I heart Valentine’s Day. It is a day dedicated to Love with a capital L.
Isn’t that what the world needs more of? It is a day for romantics everywhere to recommit to their one and only. A day for expressing to others how much we care for them. What’s not to heart?
I heart that Valentine’s Day is a holiday that has not yet been fit into the modern-day Efficient and Convenient Calendar. We celebrate it on Feb. 14 no matter on what day of the week it falls. It’s not yet an excuse for another three-day weekend.
I heart that the name still contains an apostrophe as a holdover from a time that seems long past. I do not care for those modernists who would remove the punctuation from the name. Again, that seems to be the thinking of efficiency experts, not those guided by a sense of tradition.
I will confess I am often remiss in leaving out the “Saint” of the original holy day name. An argument could be made that St. Valentine’s Day is in many ways an anti-modern holiday. As a curmudgeonly-type, I heart that. I heartily heart that.
On the other hand, the fact that it is no longer considered by most a religious holiday might be a good thing, in a way. If there were still a distinctive aura of Christianity about St. Valentine’s Day, I wonder if it would be so broadly accepted in our culture.
I wonder if there might be those who would be offended by such religiosity. It is very easy to be offended these days. Perhaps some would decide not to participate because it was too “churchy” or culturally insensitive. That would mean some people would miss the joy and privilege of celebrating love. I think that would be sad. I would not heart that.
I heart that one of the earliest projects I did in elementary school was making construction paper pockets which my classmates, and I would then stuff with valentines we had made or bought. I am pretty sure they still do that in schools.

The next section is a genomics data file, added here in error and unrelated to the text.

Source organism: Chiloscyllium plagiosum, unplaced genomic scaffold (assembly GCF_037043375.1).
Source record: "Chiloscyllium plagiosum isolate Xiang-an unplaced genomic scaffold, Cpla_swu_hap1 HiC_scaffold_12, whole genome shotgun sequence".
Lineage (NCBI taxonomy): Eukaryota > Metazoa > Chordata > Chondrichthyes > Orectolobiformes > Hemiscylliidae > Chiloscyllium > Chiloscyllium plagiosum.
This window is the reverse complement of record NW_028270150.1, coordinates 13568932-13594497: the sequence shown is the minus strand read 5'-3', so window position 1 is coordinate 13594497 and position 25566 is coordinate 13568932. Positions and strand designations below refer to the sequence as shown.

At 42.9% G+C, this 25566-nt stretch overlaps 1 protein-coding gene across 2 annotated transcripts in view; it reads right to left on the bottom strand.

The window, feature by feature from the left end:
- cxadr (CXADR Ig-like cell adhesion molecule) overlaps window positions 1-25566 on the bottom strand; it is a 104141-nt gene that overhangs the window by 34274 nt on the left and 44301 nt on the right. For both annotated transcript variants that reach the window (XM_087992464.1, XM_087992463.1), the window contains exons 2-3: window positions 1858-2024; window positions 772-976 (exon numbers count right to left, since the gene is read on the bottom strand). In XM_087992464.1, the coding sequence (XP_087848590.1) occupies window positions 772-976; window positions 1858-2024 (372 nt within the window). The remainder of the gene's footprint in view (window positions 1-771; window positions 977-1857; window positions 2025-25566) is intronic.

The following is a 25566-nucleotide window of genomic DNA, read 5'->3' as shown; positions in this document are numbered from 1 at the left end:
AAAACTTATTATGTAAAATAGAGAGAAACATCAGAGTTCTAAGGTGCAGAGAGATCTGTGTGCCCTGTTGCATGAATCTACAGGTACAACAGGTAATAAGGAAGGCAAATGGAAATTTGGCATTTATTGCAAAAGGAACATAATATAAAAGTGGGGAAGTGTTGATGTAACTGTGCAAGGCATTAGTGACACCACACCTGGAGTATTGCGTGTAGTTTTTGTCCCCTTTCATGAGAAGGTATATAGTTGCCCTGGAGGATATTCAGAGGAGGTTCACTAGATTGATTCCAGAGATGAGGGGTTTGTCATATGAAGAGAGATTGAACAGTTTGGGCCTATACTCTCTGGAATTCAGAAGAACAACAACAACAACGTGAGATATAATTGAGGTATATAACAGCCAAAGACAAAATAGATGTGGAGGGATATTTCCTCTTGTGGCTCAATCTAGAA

One early skill we were taught was to fold a piece of paper (red) in half and then starting at the fold, draw a curving shape from top to bottom. When you cut the paper along the line you had just drawn and unfolded it, you would have a heart. Two halves making a whole. Isn’t that what love is?
I heart that I remembered to buy a card before the last minute. Some years I forget and I find myself among a crowd of other forgetful men. (The crowd is always overwhelmingly male.) We all stand staring at the nearly empty card rack at CVS and pick over the meager gleanings that remain.
Curiously, there is no pushiness, no shopping frenzy as we open and read card after card. It is a community of woeful souls who understand the ever-mounting pressure of the moment.
Chocolate is to St. Valentine’s Day as turkey is to Thanksgiving Day. I am glad of that because I heart chocolate. I especially heart dark chocolate. Sweetness is associated with love and chocolate is sweet so it seems like a good fit. I’m sure the candy makers think so.
I’m also confident that florists are pleased that flowers are part of the celebration. Some skeptics assert St. Valentine’s Day is nothing more than a scam perpetrated by Big Candy in collusion with Hallmark and FTD. I can’t agree with that. I think it is just as reasonable to believe such a cynical theory was first proposed by someone trying to buy a card at the last minute.
Let’s face it. St. Valentine’s Day has it all: romantic love, family celebration, paper construction projects, chocolate, and it’s good for the economy. You gotta heart that.
Norman Knight, a retired Clark-Pleasant Middle School teacher, writes this weekly column for the Daily Journal. Send comments to email@example.com.